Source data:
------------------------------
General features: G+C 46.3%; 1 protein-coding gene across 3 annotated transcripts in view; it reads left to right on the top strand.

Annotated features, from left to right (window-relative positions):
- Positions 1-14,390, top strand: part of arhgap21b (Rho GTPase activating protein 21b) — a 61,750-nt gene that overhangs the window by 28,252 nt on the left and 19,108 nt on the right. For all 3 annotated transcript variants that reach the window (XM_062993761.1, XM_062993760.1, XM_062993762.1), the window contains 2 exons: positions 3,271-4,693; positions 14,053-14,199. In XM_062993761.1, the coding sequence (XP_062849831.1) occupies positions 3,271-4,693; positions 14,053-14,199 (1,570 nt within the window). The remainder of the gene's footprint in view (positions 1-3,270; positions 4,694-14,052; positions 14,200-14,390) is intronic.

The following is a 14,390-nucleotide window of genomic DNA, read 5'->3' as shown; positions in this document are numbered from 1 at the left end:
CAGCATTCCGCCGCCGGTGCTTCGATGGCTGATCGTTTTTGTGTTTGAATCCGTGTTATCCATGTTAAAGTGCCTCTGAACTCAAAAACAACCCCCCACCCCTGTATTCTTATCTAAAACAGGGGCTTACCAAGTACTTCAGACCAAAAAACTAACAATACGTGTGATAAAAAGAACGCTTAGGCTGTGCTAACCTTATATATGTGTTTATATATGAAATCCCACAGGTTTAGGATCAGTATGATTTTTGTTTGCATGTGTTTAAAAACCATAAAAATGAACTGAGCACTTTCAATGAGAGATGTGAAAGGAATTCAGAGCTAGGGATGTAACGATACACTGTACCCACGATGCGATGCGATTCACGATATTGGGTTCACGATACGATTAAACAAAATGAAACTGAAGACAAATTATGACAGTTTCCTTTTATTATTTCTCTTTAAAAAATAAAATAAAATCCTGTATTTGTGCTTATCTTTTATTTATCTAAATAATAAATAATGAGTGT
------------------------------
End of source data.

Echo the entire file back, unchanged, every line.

General features: G+C 46.3%; 1 protein-coding gene across 3 annotated transcripts in view; it reads left to right on the top strand.

Annotated features, from left to right (window-relative positions):
- Positions 1-14,390, top strand: part of arhgap21b (Rho GTPase activating protein 21b) — a 61,750-nt gene that overhangs the window by 28,252 nt on the left and 19,108 nt on the right. For all 3 annotated transcript variants that reach the window (XM_062993761.1, XM_062993760.1, XM_062993762.1), the window contains 2 exons: positions 3,271-4,693; positions 14,053-14,199. In XM_062993761.1, the coding sequence (XP_062849831.1) occupies positions 3,271-4,693; positions 14,053-14,199 (1,570 nt within the window). The remainder of the gene's footprint in view (positions 1-3,270; positions 4,694-14,052; positions 14,200-14,390) is intronic.

The following is a 14,390-nucleotide window of genomic DNA, read 5'->3' as shown; positions in this document are numbered from 1 at the left end:
CAGCATTCCGCCGCCGGTGCTTCGATGGCTGATCGTTTTTGTGTTTGAATCCGTGTTATCCATGTTAAAGTGCCTCTGAACTCAAAAACAACCCCCCACCCCTGTATTCTTATCTAAAACAGGGGCTTACCAAGTACTTCAGACCAAAAAACTAACAATACGTGTGATAAAAAGAACGCTTAGGCTGTGCTAACCTTATATATGTGTTTATATATGAAATCCCACAGGTTTAGGATCAGTATGATTTTTGTTTGCATGTGTTTAAAAACCATAAAAATGAACTGAGCACTTTCAATGAGAGATGTGAAAGGAATTCAGAGCTAGGGATGTAACGATACACTGTACCCACGATGCGATGCGATTCACGATATTGGGTTCACGATACGATTAAACAAAATGAAACTGAAGACAAATTATGACAGTTTCCTTTTATTATTTCTCTTTAAAAAATAAAATAAAATCCTGTATTTGTGCTTATCTTTTATTTATCTAAATAATAAATAATGAGTGT